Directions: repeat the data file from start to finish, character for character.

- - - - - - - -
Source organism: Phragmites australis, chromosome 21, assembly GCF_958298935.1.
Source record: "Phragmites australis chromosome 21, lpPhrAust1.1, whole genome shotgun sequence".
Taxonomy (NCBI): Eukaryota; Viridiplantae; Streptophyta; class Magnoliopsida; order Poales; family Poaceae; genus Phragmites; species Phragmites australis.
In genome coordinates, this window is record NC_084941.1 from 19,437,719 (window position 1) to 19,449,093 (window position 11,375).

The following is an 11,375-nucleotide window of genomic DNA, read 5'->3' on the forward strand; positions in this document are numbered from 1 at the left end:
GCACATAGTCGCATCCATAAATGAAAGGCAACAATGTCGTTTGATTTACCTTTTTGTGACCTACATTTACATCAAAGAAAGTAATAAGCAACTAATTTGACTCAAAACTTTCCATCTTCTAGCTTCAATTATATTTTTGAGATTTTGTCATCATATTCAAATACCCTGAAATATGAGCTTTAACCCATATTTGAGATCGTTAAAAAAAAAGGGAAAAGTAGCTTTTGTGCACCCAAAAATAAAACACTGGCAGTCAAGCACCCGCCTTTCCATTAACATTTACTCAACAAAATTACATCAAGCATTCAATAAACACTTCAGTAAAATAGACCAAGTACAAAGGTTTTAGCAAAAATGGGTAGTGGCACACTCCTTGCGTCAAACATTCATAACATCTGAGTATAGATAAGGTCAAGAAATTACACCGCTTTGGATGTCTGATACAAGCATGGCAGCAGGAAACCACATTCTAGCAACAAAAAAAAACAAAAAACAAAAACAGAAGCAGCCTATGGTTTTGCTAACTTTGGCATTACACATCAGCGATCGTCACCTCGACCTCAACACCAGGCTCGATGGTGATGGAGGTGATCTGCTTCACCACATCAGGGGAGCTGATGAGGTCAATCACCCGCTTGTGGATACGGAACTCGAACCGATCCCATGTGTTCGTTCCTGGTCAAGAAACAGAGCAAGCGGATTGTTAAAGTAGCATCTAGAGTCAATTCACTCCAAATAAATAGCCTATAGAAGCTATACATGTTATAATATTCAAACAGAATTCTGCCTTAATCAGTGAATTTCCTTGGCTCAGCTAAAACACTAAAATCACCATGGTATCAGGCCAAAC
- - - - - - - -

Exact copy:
Source organism: Phragmites australis, chromosome 21, assembly GCF_958298935.1.
Source record: "Phragmites australis chromosome 21, lpPhrAust1.1, whole genome shotgun sequence".
Taxonomy (NCBI): Eukaryota; Viridiplantae; Streptophyta; class Magnoliopsida; order Poales; family Poaceae; genus Phragmites; species Phragmites australis.
In genome coordinates, this window is record NC_084941.1 from 19,437,719 (window position 1) to 19,449,093 (window position 11,375).

The following is an 11,375-nucleotide window of genomic DNA, read 5'->3' on the forward strand; positions in this document are numbered from 1 at the left end:
GCACATAGTCGCATCCATAAATGAAAGGCAACAATGTCGTTTGATTTACCTTTTTGTGACCTACATTTACATCAAAGAAAGTAATAAGCAACTAATTTGACTCAAAACTTTCCATCTTCTAGCTTCAATTATATTTTTGAGATTTTGTCATCATATTCAAATACCCTGAAATATGAGCTTTAACCCATATTTGAGATCGTTAAAAAAAAAGGGAAAAGTAGCTTTTGTGCACCCAAAAATAAAACACTGGCAGTCAAGCACCCGCCTTTCCATTAACATTTACTCAACAAAATTACATCAAGCATTCAATAAACACTTCAGTAAAATAGACCAAGTACAAAGGTTTTAGCAAAAATGGGTAGTGGCACACTCCTTGCGTCAAACATTCATAACATCTGAGTATAGATAAGGTCAAGAAATTACACCGCTTTGGATGTCTGATACAAGCATGGCAGCAGGAAACCACATTCTAGCAACAAAAAAAAACAAAAAACAAAAACAGAAGCAGCCTATGGTTTTGCTAACTTTGGCATTACACATCAGCGATCGTCACCTCGACCTCAACACCAGGCTCGATGGTGATGGAGGTGATCTGCTTCACCACATCAGGGGAGCTGATGAGGTCAATCACCCGCTTGTGGATACGGAACTCGAACCGATCCCATGTGTTCGTTCCTGGTCAAGAAACAGAGCAAGCGGATTGTTAAAGTAGCATCTAGAGTCAATTCACTCCAAATAAATAGCCTATAGAAGCTATACATGTTATAATATTCAAACAGAATTCTGCCTTAATCAGTGAATTTCCTTGGCTCAGCTAAAACACTAAAATCACCATGGTATCAGGCCAAAC